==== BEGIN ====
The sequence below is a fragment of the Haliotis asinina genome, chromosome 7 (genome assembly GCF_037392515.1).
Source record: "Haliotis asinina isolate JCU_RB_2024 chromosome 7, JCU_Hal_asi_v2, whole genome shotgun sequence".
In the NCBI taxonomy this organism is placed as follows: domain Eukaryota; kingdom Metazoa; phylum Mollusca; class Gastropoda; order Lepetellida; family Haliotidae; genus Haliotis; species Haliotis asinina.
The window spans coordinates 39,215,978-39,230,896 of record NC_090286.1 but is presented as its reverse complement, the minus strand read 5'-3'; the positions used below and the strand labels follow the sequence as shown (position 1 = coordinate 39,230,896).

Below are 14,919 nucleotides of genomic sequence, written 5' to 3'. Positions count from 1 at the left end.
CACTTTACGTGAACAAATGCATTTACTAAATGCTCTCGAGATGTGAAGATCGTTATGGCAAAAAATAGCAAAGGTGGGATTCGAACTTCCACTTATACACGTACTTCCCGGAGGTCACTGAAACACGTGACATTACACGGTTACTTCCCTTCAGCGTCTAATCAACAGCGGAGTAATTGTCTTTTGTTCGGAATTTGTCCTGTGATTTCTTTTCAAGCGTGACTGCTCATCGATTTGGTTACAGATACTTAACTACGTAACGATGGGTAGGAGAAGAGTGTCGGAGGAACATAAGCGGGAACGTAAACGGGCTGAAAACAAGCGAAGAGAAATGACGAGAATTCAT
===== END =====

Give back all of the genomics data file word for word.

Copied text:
The sequence below is a fragment of the Haliotis asinina genome, chromosome 7 (genome assembly GCF_037392515.1).
Source record: "Haliotis asinina isolate JCU_RB_2024 chromosome 7, JCU_Hal_asi_v2, whole genome shotgun sequence".
In the NCBI taxonomy this organism is placed as follows: domain Eukaryota; kingdom Metazoa; phylum Mollusca; class Gastropoda; order Lepetellida; family Haliotidae; genus Haliotis; species Haliotis asinina.
The window spans coordinates 39,215,978-39,230,896 of record NC_090286.1 but is presented as its reverse complement, the minus strand read 5'-3'; the positions used below and the strand labels follow the sequence as shown (position 1 = coordinate 39,230,896).

Below are 14,919 nucleotides of genomic sequence, written 5' to 3'. Positions count from 1 at the left end.
CACTTTACGTGAACAAATGCATTTACTAAATGCTCTCGAGATGTGAAGATCGTTATGGCAAAAAATAGCAAAGGTGGGATTCGAACTTCCACTTATACACGTACTTCCCGGAGGTCACTGAAACACGTGACATTACACGGTTACTTCCCTTCAGCGTCTAATCAACAGCGGAGTAATTGTCTTTTGTTCGGAATTTGTCCTGTGATTTCTTTTCAAGCGTGACTGCTCATCGATTTGGTTACAGATACTTAACTACGTAACGATGGGTAGGAGAAGAGTGTCGGAGGAACATAAGCGGGAACGTAAACGGGCTGAAAACAAGCGAAGAGAAATGACGAGAATTCAT